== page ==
Treating Triple-negative Breast Cancer with Immunotherapy 

The U.S. FDA approved the immune checkpoint inhibitor pembrolizumab combined with chemotherapy to treat certain breast cancer patients before surgery. 

The U.S. Food and Drug Administration (FDA) approved the immunotherapeutic pembrolizumab for patients with high-risk triple-negative breast cancer, to be administered in combination with chemotherapy before surgery, then without chemotherapy after surgery.  

In addition, the agency granted regular approval to pembrolizumab with chemotherapy for patients with locally recurrent unresectable or metastatic triple-negative breast cancer whose tumors express the biomarker PD-L1. The FDA granted accelerated approval for this use of pembrolizumab in November 2020.  

Image courtesy of the National Cancer Institute.

Both approvals were based on a randomized, multicenter, double-blind, placebo-controlled clinical trial in 1,174 newly diagnosed patients with high-risk, early-stage, triple-negative breast cancer. Patients treated with pembrolizumab plus chemotherapy had a complete response rate of 63 percent, compared with 56 percent among patients treated with placebo plus chemotherapy.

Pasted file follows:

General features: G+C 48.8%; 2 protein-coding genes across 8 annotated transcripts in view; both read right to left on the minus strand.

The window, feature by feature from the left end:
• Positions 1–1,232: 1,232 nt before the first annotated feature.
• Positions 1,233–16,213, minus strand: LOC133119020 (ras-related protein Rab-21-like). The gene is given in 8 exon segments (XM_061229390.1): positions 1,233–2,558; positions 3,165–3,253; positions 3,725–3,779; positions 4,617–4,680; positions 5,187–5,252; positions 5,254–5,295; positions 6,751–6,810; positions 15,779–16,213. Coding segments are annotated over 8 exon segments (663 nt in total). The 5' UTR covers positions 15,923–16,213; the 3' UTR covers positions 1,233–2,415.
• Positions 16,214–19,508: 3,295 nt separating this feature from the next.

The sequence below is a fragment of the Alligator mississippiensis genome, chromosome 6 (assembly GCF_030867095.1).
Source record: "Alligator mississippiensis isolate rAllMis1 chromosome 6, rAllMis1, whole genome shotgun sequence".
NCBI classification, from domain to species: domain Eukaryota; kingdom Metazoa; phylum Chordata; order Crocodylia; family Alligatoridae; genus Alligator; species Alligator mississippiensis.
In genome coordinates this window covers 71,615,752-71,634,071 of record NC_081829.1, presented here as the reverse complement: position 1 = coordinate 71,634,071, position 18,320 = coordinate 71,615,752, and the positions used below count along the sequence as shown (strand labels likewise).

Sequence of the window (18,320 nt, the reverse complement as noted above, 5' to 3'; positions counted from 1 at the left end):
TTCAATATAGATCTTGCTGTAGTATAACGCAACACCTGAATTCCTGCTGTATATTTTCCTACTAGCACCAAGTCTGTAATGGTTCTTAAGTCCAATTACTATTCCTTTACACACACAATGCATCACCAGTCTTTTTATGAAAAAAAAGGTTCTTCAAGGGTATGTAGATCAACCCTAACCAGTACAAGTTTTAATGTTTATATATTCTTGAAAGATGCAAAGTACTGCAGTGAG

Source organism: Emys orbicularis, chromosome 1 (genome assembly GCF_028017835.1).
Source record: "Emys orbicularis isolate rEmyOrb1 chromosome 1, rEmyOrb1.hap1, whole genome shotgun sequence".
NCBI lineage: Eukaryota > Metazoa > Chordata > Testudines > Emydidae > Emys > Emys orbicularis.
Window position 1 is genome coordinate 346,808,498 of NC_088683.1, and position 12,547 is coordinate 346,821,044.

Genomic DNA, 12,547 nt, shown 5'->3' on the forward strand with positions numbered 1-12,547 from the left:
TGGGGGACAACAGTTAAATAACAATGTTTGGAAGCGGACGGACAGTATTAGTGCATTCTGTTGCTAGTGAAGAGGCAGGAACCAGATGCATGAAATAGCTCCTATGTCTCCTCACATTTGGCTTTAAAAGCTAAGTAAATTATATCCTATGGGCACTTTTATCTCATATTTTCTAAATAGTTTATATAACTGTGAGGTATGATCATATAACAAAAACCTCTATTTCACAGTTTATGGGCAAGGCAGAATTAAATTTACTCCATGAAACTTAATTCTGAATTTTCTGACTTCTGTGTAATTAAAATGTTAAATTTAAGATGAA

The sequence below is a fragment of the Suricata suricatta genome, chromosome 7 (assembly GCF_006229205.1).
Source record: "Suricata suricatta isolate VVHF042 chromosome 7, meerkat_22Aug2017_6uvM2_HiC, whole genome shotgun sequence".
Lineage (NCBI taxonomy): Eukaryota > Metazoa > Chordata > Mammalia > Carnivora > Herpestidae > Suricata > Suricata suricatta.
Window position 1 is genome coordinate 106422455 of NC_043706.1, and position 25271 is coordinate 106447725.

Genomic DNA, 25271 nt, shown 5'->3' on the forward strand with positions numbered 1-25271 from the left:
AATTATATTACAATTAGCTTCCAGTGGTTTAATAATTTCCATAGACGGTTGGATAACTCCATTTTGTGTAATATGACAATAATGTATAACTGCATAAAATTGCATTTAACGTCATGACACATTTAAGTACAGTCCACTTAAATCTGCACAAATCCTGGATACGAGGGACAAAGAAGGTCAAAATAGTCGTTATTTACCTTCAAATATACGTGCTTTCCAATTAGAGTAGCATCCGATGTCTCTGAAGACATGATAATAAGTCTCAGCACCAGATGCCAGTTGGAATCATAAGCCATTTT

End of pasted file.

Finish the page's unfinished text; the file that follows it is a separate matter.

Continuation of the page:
Pembrolizumab is in a class of cancer immunotherapeutics known as immune checkpoint inhibitors. It targets the protein PD-1, which is expressed on the surface of immune cells called T cells. When PD-1 binds to its partner, PD-L1, which is highly expressed on the surface of many cancer cells, it acts as an immune system brake, preventing T cells from attacking and destroying the tumor. By targeting PD-1, pembrolizumab releases the brake to help the T cells fight cancer. 

Breast cancer is the most common type of cancer diagnosed in women. In 2021, an estimated 281,550 were expected to be diagnosed with the disease. Triple-negative breast cancer is one of the major subtypes of breast cancer and accounts for approximately 10 percent of all cases. This subtype of breast cancer derives its name from the absence of three drug targets commonly found on cancer cells in other subtypes of the disease. 

The FDA decision was rendered on July 26, 2021.